The advent of Web services promises to let a company connect its applications to any number of trading partners relatively inexpensively and easily. Of course, Web services could also be used to link applications inside the company… The best use of Web services currently lies in edge applications, where connectivity problems are more complex, efficiency gains are greater in the near term, and alternative ways of connecting companies are limited.
These evolving technologies are essentially a number of Web-based standards and protocols that enable companies to connect applications and data directly to one another. The standards can be incorporated in a layer of software (an interface) that companies put atop an existing application, thereby allowing any other application with a similar interface to link up with it and communicate data. Writing this layer of middleware is far less expensive than customized codeabout $30,000 for a modest connection between two applications, according to one financial-services company, compared with $800,000 for the customized version. Moreover, code rooted in a feature of an application makes for a rigid connection: if the underlying application is changed, the customized connection must also be changed or even rewritten. Web services let companies tinker with the application while avoiding changes to the interface.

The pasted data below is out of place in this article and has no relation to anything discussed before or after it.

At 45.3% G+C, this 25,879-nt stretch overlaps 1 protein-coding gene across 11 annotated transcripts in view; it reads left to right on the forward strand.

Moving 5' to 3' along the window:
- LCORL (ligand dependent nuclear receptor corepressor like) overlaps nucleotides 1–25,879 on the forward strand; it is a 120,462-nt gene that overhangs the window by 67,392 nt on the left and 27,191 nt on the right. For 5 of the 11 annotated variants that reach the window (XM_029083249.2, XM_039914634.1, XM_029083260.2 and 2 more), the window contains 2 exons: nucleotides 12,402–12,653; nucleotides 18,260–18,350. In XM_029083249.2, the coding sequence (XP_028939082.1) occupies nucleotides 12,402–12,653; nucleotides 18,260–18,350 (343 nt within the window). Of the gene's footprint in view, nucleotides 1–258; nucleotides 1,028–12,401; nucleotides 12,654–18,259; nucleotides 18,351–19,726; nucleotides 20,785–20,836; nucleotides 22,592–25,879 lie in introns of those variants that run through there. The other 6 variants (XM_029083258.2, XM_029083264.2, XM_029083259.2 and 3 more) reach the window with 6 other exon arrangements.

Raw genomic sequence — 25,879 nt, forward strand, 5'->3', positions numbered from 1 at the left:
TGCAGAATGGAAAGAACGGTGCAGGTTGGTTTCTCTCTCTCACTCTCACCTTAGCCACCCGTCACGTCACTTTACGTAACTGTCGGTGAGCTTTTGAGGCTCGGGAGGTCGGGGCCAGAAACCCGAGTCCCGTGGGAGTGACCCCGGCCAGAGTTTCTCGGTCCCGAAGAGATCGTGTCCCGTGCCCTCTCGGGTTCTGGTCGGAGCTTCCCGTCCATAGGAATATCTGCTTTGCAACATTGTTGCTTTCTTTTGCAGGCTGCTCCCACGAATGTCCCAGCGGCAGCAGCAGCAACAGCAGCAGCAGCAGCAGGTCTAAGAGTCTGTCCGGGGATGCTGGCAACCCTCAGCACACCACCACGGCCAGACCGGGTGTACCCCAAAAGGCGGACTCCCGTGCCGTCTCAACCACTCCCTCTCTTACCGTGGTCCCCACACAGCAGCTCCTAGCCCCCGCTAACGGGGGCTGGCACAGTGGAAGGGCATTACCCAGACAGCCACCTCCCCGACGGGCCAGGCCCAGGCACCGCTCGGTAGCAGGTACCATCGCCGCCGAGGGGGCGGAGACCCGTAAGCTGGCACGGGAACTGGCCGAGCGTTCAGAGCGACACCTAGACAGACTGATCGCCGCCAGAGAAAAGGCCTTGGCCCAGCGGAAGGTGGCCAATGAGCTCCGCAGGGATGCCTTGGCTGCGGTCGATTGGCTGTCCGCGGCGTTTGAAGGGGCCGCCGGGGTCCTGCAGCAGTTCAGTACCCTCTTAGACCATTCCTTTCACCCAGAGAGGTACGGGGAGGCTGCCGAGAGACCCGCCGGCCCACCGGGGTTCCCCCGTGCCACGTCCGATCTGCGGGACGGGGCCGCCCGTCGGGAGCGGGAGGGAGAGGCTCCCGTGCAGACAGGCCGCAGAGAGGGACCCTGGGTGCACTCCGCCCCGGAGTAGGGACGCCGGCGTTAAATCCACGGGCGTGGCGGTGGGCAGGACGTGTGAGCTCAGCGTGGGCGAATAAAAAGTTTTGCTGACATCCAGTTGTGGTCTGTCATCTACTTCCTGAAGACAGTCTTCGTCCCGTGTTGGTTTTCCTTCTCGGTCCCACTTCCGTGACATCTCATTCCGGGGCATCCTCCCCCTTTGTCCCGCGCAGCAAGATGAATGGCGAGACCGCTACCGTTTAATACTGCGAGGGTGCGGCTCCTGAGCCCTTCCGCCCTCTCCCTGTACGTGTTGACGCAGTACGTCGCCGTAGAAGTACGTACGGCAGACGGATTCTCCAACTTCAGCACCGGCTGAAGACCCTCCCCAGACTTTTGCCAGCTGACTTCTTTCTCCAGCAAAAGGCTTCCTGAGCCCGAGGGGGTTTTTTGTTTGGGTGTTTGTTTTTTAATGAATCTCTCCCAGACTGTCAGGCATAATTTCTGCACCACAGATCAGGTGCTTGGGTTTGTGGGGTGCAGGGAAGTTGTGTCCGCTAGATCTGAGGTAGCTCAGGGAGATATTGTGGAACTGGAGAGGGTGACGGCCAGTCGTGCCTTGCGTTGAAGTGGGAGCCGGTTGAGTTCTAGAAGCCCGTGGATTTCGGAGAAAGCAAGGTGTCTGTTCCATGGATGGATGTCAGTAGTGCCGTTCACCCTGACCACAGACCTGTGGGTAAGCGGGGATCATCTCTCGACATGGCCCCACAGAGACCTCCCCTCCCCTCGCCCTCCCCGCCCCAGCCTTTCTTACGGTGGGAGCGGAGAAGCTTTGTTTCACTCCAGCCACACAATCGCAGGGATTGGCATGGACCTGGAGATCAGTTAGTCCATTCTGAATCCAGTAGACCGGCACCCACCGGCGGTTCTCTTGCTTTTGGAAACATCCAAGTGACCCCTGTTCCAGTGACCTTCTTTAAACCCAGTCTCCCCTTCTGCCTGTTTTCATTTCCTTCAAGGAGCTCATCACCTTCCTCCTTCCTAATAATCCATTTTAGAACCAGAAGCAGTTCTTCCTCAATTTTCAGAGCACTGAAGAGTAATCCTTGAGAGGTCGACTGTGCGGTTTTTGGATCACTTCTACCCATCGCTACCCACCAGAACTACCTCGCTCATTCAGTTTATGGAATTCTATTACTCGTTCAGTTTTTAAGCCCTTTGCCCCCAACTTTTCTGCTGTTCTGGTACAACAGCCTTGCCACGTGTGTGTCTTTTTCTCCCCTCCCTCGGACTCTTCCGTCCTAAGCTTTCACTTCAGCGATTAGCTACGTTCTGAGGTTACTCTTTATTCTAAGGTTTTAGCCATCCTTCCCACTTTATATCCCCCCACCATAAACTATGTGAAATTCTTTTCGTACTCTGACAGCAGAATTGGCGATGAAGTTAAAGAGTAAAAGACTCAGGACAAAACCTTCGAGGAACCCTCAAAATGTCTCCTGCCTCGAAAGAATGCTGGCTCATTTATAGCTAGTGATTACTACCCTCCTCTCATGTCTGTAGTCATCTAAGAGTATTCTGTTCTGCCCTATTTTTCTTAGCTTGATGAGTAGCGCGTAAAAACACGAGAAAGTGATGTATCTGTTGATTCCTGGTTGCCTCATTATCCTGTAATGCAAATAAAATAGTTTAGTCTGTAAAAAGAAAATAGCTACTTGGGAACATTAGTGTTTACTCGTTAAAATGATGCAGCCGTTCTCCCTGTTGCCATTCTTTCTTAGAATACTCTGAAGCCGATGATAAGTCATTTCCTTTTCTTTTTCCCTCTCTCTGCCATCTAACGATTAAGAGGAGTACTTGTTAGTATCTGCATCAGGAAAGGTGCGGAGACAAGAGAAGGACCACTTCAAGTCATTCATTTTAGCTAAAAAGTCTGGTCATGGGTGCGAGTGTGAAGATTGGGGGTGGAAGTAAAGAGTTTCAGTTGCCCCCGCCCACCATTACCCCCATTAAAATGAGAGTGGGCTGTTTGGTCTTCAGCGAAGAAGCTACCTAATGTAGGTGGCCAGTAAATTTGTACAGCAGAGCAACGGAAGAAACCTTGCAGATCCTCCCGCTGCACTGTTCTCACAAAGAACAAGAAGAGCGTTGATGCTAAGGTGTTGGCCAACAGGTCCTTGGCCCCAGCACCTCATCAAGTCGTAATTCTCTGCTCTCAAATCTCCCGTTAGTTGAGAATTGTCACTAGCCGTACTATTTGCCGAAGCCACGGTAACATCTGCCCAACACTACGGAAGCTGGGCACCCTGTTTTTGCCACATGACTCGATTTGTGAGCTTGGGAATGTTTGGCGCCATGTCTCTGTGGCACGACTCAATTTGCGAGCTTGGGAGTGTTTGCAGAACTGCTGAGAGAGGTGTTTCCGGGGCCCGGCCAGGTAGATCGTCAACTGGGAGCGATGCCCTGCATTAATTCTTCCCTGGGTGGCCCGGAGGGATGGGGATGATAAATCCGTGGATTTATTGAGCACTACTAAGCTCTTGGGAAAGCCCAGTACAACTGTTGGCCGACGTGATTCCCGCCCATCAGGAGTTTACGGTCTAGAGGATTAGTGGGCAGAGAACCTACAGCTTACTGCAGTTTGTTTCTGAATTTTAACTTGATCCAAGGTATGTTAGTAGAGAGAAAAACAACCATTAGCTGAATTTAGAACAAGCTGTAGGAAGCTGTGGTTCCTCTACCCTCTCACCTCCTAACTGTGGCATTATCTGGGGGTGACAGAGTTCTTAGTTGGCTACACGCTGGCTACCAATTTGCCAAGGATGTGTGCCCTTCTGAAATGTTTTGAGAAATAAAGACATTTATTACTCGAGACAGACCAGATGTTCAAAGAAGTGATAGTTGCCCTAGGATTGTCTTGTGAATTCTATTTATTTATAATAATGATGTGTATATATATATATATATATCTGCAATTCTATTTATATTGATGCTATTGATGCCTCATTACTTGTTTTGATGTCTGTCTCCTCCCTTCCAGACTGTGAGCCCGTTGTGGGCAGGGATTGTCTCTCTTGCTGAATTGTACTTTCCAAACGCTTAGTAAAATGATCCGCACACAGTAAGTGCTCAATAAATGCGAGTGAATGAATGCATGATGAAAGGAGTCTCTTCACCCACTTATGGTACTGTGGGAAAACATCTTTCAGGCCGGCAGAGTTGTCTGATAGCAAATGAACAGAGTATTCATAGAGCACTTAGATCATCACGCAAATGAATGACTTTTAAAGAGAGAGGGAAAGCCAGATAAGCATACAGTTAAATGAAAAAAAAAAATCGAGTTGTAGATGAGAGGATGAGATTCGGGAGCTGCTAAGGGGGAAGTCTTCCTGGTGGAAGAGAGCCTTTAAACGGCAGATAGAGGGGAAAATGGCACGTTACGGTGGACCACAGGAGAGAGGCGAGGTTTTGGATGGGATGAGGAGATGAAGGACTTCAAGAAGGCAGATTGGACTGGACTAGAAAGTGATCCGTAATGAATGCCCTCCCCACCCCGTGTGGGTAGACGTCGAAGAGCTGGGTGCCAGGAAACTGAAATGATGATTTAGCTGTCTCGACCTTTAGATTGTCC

What this means for business is that a company like Nike, with many product iterations and a broad range of partners, will be able to connect its own technology to that of its suppliers more efficiently, reducing the need for employees to send, receive, and reenter transaction data manually. Such a company could expand the amount and kind of data it exchanges with trading partners, thus not only improving the way both sides interact and collaborate but also transforming the way they develop, make, and distribute products. By using Web services to enhance collaboration in business alliances, some companies could even expand the value of the goods and services they deliver to customers. In addition, Nike would enjoy greater flexibility, so that when fashions changed the company could add new suppliers and drop others quickly and inexpensively. Similarly, it would be able to connect more readily to the large and fragmented retailer network that sells its shoes.
There is also an article by Hagel in the October issue of the Harvard Business Review.